SARS-CoV-2 has demonstrated an ability to dysregulate the immune system with reports of Miller–Fisher syndrome, Guillain–Barré syndrome, Kawasaki syndrome, and antiphospholipid antibody syndrome, the latter resulting in thrombosis (19). Considering SARS-CoV-2 virus' affinity and access to the CNS in addition to prominent immune and vascular dysregulation abilities, it is surprising that ON is not more commonly observed. It is unclear as to whether patients with COVID-19 presenting with ON and MOGAD housed a subclinical predisposition to MOGAD or whether the virus is capable of inciting a novel autoimmune process (17).
ON provides valuable insight into viral neurotropism and autoimmune dysregulation; likewise, investigation into headache symptomology may further support and explore SARS-CoV-2 pathogenesis. There are 3 theories to pathogenesis of headache from COVID-19 infection. The first suggests viral entry into the nasal cavity leading to direct invasion of trigeminal nerve endings (similar to neuronal retrograde dissemination previously discussed) (69). ACE2 receptors are known to express on glial cells and CNS neurons (70). Although ACE2 expression has not yet been reported on the peripheral trigeminal nerve, it has been located on the sensory trigeminal nucleus (71).
ACE2 is the key enzyme in producing angiotensin II and upholds a prominent role in the renin–angiotensin–aldosterone system (RAAS), which maintains fluid homeostasis. Dysregulation of RAAS has been linked to pain, and antagonism of RAAS is clinically beneficial in treating migraine, neuropathic, and nociceptive pain (72). In human and rat thoracic dorsal root ganglion, angiotensin II was found to be both locally produced and colocalized with substance P and calcitonin gene–related peptide (CGRP), suggesting angiotensin II may participate in nociceptive regulation (73). CGRP is well known for provocation of migraine, and its antagonism is also an effective migraine treatment. Angiotensin II has shown a dose-dependent increase in CGRP, further suggesting a role of angiotensin II and RAAS in headache pathology (69). Considering these associations, dysfunction of ACE2-inducing RAAS and angiotensin II destabilization could potentially result in a secondary nociceptive response.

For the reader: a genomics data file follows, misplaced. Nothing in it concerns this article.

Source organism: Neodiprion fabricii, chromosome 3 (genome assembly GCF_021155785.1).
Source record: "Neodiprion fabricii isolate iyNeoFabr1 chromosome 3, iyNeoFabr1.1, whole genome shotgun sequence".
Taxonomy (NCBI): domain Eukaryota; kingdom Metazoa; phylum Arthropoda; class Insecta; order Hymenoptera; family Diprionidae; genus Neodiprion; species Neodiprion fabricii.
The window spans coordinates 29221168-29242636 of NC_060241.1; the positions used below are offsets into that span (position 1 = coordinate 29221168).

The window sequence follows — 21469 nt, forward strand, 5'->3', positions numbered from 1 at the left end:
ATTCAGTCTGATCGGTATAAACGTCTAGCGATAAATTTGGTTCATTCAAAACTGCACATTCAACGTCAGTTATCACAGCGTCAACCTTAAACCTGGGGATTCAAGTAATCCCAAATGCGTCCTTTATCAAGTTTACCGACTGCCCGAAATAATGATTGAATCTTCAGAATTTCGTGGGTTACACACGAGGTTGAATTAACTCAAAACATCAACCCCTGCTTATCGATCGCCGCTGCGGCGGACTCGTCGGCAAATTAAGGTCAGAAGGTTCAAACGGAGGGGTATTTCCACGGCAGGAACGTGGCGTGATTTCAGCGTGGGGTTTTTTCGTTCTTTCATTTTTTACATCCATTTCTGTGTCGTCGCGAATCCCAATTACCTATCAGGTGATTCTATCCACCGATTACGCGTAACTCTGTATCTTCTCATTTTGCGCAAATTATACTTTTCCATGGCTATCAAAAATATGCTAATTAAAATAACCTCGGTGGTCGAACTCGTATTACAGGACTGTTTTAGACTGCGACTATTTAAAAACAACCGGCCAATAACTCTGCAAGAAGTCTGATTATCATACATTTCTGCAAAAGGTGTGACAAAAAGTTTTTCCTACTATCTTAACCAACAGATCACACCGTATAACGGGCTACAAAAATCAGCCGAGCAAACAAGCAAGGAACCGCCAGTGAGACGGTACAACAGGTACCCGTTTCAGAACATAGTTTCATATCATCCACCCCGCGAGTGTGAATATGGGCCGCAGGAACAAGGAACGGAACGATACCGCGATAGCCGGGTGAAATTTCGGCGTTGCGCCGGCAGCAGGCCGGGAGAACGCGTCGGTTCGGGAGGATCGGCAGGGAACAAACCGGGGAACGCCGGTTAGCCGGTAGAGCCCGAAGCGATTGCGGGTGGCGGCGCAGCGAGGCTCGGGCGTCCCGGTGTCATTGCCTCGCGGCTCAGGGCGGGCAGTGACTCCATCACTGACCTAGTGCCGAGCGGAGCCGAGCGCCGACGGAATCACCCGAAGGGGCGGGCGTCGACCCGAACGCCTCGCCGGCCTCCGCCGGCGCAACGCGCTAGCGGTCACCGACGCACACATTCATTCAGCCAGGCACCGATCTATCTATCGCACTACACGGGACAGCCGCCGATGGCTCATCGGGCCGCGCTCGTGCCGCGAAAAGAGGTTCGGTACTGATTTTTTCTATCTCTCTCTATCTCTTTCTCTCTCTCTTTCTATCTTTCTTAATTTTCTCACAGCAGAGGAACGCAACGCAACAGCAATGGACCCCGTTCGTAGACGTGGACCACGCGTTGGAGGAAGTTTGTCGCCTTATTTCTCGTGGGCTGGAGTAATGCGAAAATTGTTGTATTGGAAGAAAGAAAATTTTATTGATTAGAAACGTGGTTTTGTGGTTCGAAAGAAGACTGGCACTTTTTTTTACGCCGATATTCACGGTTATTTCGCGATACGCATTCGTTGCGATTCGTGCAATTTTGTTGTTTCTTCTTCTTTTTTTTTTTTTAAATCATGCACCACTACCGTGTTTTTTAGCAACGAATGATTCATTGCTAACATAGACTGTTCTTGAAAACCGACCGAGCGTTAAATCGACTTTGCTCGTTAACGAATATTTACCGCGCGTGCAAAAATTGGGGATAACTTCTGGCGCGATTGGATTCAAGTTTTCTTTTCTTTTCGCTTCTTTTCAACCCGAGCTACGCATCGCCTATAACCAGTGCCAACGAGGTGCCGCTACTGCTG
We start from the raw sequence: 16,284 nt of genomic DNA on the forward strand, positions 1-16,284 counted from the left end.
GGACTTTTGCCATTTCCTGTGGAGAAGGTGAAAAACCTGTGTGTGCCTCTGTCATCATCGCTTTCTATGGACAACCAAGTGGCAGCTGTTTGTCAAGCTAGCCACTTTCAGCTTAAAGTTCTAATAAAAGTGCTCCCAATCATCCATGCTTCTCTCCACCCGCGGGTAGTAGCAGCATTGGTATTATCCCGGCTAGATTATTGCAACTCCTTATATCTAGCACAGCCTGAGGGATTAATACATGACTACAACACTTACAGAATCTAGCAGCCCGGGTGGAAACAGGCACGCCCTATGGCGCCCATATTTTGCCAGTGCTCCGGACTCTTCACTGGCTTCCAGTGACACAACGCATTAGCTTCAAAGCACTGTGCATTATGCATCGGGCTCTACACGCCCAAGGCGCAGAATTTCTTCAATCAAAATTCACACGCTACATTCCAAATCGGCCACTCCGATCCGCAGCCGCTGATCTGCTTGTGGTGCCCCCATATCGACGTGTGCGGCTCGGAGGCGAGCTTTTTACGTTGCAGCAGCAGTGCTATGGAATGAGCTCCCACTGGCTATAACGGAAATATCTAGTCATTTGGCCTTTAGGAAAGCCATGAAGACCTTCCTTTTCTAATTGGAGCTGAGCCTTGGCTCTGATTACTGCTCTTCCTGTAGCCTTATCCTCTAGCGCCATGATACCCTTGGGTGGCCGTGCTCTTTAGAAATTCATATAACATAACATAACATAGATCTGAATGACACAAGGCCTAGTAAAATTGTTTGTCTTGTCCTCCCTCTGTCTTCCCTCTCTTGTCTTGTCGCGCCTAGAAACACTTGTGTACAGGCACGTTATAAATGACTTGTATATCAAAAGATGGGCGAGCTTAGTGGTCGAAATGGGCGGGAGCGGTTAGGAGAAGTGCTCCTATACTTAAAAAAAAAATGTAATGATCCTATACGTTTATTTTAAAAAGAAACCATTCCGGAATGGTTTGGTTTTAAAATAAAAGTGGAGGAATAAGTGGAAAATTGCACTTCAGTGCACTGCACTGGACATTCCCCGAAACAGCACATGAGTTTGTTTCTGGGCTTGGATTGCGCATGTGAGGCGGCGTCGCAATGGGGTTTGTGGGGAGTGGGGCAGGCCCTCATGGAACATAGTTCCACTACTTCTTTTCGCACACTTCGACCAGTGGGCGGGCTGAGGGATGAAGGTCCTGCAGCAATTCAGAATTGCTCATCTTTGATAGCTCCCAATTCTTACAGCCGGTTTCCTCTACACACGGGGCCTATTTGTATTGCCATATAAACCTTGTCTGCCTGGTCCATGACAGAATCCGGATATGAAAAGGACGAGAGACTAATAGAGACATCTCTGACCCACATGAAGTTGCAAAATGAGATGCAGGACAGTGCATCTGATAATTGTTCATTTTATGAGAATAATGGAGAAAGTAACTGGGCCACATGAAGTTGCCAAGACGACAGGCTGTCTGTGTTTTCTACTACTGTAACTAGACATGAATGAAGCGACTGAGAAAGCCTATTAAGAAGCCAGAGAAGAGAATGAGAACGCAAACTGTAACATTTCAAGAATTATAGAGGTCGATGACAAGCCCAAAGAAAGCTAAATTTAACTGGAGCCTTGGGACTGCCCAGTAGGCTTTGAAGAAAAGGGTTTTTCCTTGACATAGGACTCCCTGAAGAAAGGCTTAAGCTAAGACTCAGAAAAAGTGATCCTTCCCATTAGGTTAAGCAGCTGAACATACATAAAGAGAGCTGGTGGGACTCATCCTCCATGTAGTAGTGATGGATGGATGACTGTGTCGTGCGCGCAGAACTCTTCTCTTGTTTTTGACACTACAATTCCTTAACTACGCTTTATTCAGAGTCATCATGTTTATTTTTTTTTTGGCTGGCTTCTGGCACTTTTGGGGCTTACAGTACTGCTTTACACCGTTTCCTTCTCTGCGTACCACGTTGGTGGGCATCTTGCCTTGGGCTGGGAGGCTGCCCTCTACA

The second mechanism for COVID-19–associated headache concerns vascular pathogenesis (69). SARS-CoV-2 has demonstrated an affinity for dysregulation and infection of diffuse systemic endothelial cells (74–76). The endothelium participates pivotally in homeostasis, more specifically thrombosis and fibrinolysis, vasodilation/constriction, and inflammation (75). Thrombosis, shock, and multiorgan system dysregulation associated with COVID-19 have been attributed to this endothelial dysregulation (75). Resulting oxidative stress, free radical formation, and unbalanced vasoconstriction secondary to ACE2 downregulation and internalization could lead to vasculopathy. In the setting of perivascular trigeminal nerve fibers, this vasculopathy may result in COVID-19–associated headache (69).